Allergies may put you more at risk of Parkinson's disease

According to researchers people who suffer from allergic rhinitis may be more at risk for Parkinson's disease later in life.

Scientists at the Mayo Clinic say that risk may be as great as three times that of someone who does not have the condition.

Allergic rhinitis is an inflammation of the nasal passages which is caused by the immune system over-reacting to substances in the air and causes runny noses and streaming eyes.

The most common form is hayfever which is triggered by pollen but the reaction can also be caused by dust and animal hair; sufferers have permanent cold-like symptoms.

James Bower, M.D., Mayo Clinic neurologist who led the study says however there is little allergy sufferers can do to alter their risk of developing it.

As previous studies have suggested that people who take nonsteroidal anti-inflammatory drugs, such as ibuprofen, are less likely to develop Parkinson's disease, the research team were prompted to examine the links between diseases characterized by inflammation and Parkinson's.

In order to determine if those who developed Parkinson's disease had more inflammatory diseases, over a 20-year period they studied 196 people who developed Parkinson's disease, matched with people of similar age and gender who did not develop the disease.

The researchers say they found that those with allergic rhinitis were 2.9 times more likely to develop Parkinson's.

They did not find a similar association between inflammatory diseases such as lupus, rheumatoid arthritis, pernicious anemia or vitiligo and Parkinson's disease.

They also did not find the same association with Parkinson's disease in patients with asthma that they discovered in those with allergic rhinitis.

Dr. Bower says although the study did not examine patients' types of allergies or when they developed allergies they believe it is possible that a tendency toward inflammation is the key link between the diseases.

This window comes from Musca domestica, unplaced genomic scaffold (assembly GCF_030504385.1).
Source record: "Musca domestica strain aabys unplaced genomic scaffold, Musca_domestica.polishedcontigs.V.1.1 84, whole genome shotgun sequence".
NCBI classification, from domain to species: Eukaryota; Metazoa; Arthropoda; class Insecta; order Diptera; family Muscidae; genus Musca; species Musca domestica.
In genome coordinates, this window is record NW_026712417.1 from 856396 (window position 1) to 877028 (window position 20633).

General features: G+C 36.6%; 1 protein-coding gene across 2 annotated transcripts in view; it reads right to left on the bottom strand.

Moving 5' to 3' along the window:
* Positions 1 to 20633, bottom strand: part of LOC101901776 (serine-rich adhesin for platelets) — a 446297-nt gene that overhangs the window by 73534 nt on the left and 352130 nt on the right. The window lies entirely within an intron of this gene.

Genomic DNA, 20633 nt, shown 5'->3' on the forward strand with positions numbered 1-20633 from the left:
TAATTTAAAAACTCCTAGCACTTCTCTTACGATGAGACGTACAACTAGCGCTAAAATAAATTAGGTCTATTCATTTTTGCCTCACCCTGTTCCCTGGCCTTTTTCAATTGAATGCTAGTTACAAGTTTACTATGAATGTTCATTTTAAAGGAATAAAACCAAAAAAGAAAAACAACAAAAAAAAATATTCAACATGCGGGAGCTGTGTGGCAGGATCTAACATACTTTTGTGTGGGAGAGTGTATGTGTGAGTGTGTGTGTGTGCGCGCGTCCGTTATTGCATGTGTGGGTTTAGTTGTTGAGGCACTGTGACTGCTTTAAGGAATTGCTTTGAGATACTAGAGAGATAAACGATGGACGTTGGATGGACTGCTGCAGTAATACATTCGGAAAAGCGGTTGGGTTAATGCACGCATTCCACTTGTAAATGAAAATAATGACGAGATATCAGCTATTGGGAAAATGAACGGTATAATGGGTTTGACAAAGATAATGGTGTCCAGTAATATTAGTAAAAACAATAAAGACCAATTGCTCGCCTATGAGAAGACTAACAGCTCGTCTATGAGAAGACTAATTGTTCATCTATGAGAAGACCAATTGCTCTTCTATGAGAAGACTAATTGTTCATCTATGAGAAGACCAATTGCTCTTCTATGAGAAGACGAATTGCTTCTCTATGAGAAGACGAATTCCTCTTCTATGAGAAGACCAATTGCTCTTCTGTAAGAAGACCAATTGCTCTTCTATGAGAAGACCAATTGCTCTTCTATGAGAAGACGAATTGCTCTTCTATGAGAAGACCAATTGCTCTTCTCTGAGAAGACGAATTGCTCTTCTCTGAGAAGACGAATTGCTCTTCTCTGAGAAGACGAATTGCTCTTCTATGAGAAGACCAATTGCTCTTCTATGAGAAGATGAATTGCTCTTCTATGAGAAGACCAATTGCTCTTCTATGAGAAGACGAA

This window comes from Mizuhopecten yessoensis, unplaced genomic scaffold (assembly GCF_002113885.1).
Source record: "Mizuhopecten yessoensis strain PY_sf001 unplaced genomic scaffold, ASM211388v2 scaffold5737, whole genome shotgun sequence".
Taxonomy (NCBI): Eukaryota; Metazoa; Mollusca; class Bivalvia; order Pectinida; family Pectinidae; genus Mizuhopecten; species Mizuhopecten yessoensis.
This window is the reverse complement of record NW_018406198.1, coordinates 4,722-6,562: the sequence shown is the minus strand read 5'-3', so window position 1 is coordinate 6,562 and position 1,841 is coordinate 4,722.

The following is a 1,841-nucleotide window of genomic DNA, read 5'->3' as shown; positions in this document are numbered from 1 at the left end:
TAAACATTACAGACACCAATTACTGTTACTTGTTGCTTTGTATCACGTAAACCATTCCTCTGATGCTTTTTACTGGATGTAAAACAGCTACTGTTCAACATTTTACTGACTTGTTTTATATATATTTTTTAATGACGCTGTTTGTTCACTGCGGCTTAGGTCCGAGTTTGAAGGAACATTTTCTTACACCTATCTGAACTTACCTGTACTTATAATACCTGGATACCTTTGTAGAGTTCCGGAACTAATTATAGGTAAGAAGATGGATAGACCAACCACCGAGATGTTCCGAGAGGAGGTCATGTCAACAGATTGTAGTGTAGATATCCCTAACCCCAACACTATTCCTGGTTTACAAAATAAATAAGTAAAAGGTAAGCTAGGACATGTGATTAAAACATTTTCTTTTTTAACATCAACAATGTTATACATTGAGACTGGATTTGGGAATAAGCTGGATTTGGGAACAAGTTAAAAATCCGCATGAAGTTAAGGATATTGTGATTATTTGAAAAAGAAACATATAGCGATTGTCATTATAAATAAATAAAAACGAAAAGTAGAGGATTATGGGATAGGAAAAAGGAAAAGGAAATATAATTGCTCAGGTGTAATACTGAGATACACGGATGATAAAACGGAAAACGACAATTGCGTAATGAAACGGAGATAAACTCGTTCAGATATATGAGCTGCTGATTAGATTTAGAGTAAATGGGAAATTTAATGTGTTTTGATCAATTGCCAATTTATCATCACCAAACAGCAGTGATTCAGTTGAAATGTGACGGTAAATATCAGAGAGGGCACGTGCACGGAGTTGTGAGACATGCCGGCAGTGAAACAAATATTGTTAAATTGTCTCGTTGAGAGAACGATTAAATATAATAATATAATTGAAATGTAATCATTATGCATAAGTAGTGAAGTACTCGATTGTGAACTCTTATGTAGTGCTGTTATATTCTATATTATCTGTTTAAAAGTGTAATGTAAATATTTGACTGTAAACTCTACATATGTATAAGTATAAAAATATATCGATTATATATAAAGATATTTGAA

Dr. Bower says people with allergic rhinitis mount an immune response with their allergies, so they may be more likely to mount an immune response in the brain as well, which could produce inflammation, which may release certain chemicals in the brain and inadvertently kill brain cells.

Dr. Bower says the study does not prove that allergies cause Parkinson's disease, but it does point to an association between the two diseases.

Dr. Bower and colleagues hope that the clues in the study may give scientists a strong hint about inflammation's role in Parkinson's and lead to the development of medications to block the inflammation.

The researchers advise sufferers to continue with their normal medicines to try to prevent their allergic symptoms.

About a third of Britons will develop an allergy at some point in their lives and around 12 million get hayfever.

Parkinson's is a complex disease which affects nerve cells (neurons) in the part of the brain that controls muscle movement.

People with Parkinson's disease often experience trembling, muscle rigidity, difficulty walking, and problems with balance and coordination.

These symptoms generally develop after age 50, although the disease also affects a small percentage of younger people.

The normal lifetime risk to develop Parkinson's disease for men and women combined is 1.7 percent.

The study is published in the journal Neurology.

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